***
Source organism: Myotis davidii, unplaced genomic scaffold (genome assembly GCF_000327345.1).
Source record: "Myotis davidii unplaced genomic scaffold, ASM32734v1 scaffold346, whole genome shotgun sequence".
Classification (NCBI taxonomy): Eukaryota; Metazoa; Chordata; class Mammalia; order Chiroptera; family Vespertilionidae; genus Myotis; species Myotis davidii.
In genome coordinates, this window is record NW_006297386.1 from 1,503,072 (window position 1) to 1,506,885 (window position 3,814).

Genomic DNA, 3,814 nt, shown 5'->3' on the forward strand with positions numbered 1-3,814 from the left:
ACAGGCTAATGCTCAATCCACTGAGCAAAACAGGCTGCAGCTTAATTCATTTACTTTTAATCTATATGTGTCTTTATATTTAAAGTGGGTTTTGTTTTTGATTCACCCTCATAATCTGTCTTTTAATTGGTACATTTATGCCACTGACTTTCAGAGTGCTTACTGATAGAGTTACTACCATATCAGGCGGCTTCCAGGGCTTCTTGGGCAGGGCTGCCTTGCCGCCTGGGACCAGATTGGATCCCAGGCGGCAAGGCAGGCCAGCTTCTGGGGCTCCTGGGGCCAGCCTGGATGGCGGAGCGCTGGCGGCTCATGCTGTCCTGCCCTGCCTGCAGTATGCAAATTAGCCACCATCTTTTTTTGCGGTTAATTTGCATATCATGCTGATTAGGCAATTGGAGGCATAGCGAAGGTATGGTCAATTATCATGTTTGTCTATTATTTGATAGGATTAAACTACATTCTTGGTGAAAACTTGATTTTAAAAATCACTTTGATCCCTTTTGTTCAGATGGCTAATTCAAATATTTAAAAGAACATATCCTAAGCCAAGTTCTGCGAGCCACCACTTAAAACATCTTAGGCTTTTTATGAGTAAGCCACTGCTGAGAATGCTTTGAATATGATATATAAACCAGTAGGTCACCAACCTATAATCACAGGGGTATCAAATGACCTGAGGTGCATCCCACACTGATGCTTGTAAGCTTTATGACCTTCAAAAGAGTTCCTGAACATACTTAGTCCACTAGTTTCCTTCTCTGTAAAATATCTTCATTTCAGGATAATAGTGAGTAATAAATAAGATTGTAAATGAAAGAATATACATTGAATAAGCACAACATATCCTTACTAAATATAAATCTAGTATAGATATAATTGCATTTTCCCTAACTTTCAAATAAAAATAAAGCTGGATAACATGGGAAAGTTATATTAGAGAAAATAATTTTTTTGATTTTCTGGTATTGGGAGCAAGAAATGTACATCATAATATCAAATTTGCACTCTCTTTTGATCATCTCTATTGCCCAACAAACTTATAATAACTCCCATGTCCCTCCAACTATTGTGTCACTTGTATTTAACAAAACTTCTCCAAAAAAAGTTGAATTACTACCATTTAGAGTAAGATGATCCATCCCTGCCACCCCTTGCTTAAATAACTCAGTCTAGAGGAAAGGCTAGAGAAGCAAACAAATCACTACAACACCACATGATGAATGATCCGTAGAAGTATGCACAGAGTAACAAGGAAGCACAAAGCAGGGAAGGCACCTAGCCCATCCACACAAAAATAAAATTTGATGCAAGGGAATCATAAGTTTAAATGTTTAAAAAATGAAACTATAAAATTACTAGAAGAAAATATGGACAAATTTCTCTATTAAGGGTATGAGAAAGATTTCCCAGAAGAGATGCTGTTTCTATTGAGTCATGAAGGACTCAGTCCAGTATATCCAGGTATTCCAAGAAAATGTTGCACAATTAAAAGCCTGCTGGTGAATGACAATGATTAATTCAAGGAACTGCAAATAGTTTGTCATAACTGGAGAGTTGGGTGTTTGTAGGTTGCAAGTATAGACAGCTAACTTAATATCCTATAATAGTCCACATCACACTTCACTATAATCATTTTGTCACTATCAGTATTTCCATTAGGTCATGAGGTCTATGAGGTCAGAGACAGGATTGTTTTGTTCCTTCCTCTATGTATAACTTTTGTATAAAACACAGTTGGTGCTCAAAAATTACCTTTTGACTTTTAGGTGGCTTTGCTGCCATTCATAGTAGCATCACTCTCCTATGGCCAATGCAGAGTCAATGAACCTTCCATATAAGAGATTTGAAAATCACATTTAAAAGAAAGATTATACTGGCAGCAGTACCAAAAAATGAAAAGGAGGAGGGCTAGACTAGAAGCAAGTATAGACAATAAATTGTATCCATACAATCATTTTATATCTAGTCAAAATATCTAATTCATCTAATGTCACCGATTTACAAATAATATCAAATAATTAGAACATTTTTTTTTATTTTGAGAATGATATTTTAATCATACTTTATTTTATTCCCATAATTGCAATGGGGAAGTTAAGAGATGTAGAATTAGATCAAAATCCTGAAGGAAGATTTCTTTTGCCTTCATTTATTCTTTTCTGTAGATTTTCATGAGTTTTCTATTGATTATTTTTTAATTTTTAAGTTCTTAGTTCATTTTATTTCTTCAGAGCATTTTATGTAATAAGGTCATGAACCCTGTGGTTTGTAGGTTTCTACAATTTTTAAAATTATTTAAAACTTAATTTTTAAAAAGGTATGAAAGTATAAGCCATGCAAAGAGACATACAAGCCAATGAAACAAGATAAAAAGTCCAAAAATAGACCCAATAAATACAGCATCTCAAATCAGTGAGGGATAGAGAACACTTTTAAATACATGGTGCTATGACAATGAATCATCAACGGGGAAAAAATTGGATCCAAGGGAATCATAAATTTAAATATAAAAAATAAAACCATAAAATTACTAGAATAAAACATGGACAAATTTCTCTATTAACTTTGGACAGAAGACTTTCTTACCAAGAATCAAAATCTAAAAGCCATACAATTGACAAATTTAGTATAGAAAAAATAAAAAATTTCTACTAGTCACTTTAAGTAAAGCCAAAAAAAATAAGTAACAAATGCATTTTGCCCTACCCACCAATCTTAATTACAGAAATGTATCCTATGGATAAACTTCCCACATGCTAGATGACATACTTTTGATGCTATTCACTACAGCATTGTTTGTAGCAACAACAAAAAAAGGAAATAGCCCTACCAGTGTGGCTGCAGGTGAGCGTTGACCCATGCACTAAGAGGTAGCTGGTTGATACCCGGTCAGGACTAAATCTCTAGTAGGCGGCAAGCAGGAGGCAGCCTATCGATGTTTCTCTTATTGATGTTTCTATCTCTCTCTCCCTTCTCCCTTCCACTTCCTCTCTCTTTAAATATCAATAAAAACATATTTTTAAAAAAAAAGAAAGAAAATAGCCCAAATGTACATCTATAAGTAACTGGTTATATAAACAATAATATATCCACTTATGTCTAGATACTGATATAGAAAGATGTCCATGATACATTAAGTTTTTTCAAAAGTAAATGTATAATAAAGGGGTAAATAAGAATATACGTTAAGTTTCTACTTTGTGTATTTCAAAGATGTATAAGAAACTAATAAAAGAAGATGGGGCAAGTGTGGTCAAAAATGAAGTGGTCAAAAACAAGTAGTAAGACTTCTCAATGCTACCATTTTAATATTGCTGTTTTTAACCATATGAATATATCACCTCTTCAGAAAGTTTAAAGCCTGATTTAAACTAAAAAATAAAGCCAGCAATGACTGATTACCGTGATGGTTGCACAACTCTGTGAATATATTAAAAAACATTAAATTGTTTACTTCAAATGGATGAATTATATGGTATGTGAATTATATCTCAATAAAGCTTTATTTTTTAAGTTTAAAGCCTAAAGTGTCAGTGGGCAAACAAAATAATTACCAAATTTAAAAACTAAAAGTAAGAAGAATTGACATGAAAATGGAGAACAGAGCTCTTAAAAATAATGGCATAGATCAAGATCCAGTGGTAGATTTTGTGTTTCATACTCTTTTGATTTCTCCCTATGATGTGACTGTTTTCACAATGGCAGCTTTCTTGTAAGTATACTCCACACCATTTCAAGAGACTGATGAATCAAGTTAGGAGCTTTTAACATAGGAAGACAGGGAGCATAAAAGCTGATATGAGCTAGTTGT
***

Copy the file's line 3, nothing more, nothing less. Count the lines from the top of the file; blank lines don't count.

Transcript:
Classification (NCBI taxonomy): Eukaryota; Metazoa; Chordata; class Mammalia; order Chiroptera; family Vespertilionidae; genus Myotis; species Myotis davidii.